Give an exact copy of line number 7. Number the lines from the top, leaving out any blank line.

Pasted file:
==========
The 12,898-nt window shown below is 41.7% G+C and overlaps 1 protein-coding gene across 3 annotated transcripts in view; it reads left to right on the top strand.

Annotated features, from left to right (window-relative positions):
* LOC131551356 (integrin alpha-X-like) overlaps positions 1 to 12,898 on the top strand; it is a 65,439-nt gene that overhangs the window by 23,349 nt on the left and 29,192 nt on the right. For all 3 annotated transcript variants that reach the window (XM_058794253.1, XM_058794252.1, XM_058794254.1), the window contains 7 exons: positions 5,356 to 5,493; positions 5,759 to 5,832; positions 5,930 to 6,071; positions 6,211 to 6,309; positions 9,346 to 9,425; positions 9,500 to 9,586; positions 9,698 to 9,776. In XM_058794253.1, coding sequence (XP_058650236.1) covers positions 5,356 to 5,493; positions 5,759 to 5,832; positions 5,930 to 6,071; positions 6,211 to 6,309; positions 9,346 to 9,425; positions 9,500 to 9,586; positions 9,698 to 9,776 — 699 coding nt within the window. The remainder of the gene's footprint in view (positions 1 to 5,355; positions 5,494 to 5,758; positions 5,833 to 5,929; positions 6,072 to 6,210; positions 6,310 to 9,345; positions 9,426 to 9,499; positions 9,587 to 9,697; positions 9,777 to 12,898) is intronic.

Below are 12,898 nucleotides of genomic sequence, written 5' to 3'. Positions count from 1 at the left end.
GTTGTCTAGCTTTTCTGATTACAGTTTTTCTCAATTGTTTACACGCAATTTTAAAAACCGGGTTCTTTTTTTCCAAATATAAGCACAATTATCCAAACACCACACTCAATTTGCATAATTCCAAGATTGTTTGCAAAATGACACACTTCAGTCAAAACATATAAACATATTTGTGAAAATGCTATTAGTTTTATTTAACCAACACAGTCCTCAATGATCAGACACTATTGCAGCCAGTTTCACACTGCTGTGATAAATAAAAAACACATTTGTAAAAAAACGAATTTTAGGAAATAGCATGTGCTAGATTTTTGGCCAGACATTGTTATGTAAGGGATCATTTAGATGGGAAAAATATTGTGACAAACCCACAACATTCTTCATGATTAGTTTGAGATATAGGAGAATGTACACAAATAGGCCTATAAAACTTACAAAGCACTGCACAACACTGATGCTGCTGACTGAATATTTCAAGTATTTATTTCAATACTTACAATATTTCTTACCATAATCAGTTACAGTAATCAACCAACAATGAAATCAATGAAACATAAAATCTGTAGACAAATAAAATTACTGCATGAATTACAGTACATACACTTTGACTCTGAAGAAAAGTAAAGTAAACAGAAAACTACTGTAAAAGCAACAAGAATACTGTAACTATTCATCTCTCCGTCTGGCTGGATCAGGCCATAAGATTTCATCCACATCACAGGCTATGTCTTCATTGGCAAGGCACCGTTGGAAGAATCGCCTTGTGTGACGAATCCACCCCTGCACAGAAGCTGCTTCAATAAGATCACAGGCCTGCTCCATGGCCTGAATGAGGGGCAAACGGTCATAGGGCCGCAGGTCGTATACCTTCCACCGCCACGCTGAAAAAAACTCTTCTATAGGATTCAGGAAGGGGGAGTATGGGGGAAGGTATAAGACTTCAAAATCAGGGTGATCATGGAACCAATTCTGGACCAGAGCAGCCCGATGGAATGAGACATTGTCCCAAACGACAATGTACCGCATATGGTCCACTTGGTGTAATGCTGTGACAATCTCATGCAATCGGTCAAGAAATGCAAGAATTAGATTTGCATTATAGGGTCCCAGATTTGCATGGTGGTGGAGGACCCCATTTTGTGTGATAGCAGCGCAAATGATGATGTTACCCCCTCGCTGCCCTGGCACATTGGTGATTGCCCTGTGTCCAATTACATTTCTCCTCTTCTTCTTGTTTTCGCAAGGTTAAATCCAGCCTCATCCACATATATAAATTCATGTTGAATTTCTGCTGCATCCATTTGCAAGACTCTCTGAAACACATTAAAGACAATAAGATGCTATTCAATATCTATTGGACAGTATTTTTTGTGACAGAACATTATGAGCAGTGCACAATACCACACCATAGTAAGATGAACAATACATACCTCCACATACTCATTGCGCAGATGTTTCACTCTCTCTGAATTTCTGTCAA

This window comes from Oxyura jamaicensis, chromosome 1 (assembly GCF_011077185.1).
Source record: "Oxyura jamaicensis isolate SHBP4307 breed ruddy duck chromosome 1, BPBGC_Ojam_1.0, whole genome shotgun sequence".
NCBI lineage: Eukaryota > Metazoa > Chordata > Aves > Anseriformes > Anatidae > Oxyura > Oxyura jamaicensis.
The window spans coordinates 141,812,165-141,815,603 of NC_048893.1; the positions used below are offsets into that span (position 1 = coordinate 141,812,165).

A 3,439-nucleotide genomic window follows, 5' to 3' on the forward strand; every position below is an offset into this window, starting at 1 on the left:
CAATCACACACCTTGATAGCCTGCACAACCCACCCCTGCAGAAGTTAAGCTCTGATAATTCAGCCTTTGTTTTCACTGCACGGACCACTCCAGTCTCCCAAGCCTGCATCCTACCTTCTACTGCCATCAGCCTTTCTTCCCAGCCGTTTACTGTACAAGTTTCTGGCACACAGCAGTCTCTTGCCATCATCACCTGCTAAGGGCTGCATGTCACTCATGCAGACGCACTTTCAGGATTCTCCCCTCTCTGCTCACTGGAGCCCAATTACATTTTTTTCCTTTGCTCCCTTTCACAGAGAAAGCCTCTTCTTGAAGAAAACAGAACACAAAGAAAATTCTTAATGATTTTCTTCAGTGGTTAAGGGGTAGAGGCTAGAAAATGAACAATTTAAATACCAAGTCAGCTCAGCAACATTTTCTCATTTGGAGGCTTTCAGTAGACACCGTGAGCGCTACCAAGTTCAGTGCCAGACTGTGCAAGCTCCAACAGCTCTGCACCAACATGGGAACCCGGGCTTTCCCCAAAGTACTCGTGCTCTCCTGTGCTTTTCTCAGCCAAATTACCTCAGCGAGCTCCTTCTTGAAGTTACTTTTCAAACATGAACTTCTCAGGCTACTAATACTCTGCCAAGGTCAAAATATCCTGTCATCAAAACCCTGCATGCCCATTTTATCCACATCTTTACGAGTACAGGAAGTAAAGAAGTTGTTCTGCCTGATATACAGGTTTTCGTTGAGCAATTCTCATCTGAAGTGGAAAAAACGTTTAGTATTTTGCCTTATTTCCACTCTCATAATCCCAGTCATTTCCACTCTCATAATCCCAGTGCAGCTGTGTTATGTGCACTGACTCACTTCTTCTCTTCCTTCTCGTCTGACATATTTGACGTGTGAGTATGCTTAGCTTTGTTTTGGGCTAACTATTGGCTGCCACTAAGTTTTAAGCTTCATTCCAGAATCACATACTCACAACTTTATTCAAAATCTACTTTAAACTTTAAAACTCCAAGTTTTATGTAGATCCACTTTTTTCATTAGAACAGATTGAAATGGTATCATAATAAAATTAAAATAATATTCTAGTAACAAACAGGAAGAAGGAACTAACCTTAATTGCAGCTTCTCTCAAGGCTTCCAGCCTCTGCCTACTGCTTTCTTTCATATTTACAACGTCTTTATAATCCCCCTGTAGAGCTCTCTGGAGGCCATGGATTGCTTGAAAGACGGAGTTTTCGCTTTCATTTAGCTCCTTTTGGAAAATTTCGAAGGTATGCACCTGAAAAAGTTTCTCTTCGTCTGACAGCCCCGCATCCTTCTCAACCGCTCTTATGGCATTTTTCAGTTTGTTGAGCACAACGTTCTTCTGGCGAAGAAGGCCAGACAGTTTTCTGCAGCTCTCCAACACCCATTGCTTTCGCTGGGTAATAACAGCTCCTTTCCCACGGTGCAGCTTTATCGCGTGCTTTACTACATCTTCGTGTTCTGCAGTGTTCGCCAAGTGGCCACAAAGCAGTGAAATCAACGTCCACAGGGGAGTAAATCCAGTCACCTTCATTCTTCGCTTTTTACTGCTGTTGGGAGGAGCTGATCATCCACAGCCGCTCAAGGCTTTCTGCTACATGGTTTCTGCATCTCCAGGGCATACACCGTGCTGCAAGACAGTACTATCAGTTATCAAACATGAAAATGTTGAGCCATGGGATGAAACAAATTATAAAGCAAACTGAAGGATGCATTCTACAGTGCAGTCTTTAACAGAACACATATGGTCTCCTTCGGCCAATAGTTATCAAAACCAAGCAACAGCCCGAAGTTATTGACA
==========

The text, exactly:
Source record: "Oxyura jamaicensis isolate SHBP4307 breed ruddy duck chromosome 1, BPBGC_Ojam_1.0, whole genome shotgun sequence".